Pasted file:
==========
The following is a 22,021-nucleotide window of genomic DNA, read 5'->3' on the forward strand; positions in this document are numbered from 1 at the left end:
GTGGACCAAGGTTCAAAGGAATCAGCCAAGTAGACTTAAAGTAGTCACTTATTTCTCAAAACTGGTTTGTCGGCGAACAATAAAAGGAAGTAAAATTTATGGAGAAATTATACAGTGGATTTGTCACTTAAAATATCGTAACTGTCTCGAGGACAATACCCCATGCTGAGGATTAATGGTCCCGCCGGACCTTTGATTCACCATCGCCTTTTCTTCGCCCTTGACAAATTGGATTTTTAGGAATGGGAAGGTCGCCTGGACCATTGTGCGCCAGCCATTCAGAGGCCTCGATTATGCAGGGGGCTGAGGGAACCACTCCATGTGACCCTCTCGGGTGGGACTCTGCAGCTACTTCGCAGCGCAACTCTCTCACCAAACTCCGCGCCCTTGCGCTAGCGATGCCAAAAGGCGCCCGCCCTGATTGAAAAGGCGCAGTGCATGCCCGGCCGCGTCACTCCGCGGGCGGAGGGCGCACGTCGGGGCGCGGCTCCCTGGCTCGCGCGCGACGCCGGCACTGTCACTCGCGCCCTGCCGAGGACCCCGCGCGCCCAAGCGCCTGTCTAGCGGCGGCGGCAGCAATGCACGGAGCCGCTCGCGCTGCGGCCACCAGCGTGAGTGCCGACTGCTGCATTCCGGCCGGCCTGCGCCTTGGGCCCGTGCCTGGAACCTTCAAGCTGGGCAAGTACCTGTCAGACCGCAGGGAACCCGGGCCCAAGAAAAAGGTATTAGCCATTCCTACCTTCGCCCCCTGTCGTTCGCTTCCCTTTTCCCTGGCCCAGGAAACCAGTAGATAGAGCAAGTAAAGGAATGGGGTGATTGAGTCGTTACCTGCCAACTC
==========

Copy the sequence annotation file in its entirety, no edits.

The following is a 22,021-nucleotide window of genomic DNA, read 5'->3' on the forward strand; positions in this document are numbered from 1 at the left end:
GTGGACCAAGGTTCAAAGGAATCAGCCAAGTAGACTTAAAGTAGTCACTTATTTCTCAAAACTGGTTTGTCGGCGAACAATAAAAGGAAGTAAAATTTATGGAGAAATTATACAGTGGATTTGTCACTTAAAATATCGTAACTGTCTCGAGGACAATACCCCATGCTGAGGATTAATGGTCCCGCCGGACCTTTGATTCACCATCGCCTTTTCTTCGCCCTTGACAAATTGGATTTTTAGGAATGGGAAGGTCGCCTGGACCATTGTGCGCCAGCCATTCAGAGGCCTCGATTATGCAGGGGGCTGAGGGAACCACTCCATGTGACCCTCTCGGGTGGGACTCTGCAGCTACTTCGCAGCGCAACTCTCTCACCAAACTCCGCGCCCTTGCGCTAGCGATGCCAAAAGGCGCCCGCCCTGATTGAAAAGGCGCAGTGCATGCCCGGCCGCGTCACTCCGCGGGCGGAGGGCGCACGTCGGGGCGCGGCTCCCTGGCTCGCGCGCGACGCCGGCACTGTCACTCGCGCCCTGCCGAGGACCCCGCGCGCCCAAGCGCCTGTCTAGCGGCGGCGGCAGCAATGCACGGAGCCGCTCGCGCTGCGGCCACCAGCGTGAGTGCCGACTGCTGCATTCCGGCCGGCCTGCGCCTTGGGCCCGTGCCTGGAACCTTCAAGCTGGGCAAGTACCTGTCAGACCGCAGGGAACCCGGGCCCAAGAAAAAGGTATTAGCCATTCCTACCTTCGCCCCCTGTCGTTCGCTTCCCTTTTCCCTGGCCCAGGAAACCAGTAGATAGAGCAAGTAAAGGAATGGGGTGATTGAGTCGTTACCTGCCAACTC